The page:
Dairy farmers in Texas and the Southwest are starting off 2016 with a fierce punch to the gut. That ranging blizzard out West that pummeled the region for two days straight literally buried thousands of cows in snow. So far, 35,000 are dead that ranchers know of, and they don’t sound terribly hopeful about the prospects of those that emerged with frostbite. A number of others, today’s New York Times story points out, still “might not be found until the snow melts.”
The affected region produces 10 percent of the country’s milk, and the Times says that about 10 percent of adult dairy cows in one section (west Texas, the state’s dairy hub) were lost, while the trade group representing 75 percent of New Mexico’s dairy farms says it could take an entire year to return to pre-storm milk levels. Farmers will take a hell of a hit, in other words, but they say it’s hard right now to know how bad it’ll be. Losses go beyond dead cows (which one rancher noted cost $2,200 to replace), because cows that survived have been through an ordeal, too, that will seriously hamper productivity. Cows kind of dry up if they aren’t milked twice a day — many of these poor creatures spent two days shivering alone in hutches — and even worse, milk farmers stored in tankers beforehand likely spoiled because delivery trucks couldn’t arrive in time, also thanks to the storm.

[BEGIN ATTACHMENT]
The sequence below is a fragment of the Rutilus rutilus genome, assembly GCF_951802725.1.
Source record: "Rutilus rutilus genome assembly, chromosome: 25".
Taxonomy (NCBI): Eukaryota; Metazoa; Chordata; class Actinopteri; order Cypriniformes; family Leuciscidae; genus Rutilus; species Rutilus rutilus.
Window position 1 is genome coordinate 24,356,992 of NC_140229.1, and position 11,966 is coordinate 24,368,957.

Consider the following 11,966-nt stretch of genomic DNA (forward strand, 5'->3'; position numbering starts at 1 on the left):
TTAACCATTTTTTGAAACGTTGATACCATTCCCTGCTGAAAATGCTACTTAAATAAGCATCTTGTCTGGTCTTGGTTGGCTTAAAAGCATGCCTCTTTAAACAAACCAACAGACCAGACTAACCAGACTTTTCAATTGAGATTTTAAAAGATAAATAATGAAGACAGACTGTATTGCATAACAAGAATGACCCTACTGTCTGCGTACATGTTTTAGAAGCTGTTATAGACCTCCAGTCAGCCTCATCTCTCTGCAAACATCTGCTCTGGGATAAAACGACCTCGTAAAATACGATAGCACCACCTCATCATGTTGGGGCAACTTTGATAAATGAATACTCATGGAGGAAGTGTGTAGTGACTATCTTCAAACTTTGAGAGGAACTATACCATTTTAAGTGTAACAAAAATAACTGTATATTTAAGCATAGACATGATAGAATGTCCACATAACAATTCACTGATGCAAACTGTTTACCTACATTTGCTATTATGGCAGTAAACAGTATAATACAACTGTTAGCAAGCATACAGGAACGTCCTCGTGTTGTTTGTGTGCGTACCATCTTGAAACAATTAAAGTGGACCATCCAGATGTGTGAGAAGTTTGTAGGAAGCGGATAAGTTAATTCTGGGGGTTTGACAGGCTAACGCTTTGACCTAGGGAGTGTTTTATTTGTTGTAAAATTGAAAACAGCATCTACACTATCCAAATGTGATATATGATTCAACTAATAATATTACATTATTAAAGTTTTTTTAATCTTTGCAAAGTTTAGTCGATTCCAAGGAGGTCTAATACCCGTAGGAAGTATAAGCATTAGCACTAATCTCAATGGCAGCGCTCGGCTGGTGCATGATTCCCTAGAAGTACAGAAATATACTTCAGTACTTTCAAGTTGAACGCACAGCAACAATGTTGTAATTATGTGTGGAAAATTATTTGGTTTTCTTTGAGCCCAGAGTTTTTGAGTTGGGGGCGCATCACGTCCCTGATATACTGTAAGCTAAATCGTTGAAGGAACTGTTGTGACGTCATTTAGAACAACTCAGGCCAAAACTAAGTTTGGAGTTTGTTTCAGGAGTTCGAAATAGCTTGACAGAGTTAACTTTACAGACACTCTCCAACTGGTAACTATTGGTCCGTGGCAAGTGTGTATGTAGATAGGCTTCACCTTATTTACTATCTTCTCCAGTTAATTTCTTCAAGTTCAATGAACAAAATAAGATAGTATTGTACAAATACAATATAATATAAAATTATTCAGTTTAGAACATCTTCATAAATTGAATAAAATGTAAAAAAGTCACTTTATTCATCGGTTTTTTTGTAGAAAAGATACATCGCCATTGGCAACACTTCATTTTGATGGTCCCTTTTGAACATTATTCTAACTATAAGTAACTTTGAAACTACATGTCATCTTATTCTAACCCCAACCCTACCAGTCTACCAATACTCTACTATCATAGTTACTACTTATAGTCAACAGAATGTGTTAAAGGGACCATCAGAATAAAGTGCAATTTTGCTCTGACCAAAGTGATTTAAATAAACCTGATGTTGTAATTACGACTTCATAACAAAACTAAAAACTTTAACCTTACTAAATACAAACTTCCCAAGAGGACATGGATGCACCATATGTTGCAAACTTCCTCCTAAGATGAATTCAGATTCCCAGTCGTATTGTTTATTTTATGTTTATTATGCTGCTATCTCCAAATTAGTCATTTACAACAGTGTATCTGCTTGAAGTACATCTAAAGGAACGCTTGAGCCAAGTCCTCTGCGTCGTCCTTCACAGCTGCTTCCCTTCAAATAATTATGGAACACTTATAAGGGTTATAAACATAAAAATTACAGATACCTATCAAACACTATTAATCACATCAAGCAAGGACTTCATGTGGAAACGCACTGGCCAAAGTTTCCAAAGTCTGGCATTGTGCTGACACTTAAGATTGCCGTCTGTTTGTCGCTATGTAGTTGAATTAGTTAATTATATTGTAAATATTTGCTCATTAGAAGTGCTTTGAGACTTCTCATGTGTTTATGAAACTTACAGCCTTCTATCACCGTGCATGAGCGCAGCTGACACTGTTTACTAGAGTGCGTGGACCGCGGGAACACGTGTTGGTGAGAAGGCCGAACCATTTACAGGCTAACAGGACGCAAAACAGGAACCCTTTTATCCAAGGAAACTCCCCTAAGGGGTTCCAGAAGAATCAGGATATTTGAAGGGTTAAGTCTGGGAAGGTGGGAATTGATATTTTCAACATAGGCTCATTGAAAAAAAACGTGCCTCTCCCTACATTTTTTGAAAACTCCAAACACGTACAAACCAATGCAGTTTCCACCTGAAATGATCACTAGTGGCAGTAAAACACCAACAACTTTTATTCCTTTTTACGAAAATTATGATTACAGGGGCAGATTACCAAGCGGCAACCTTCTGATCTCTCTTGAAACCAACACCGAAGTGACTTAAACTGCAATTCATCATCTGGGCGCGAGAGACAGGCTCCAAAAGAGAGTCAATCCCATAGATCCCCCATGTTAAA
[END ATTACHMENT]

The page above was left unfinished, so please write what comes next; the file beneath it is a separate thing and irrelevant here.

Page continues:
The one bit of good news is for consumers: The price of dairy products isn’t expected to rise noticeably.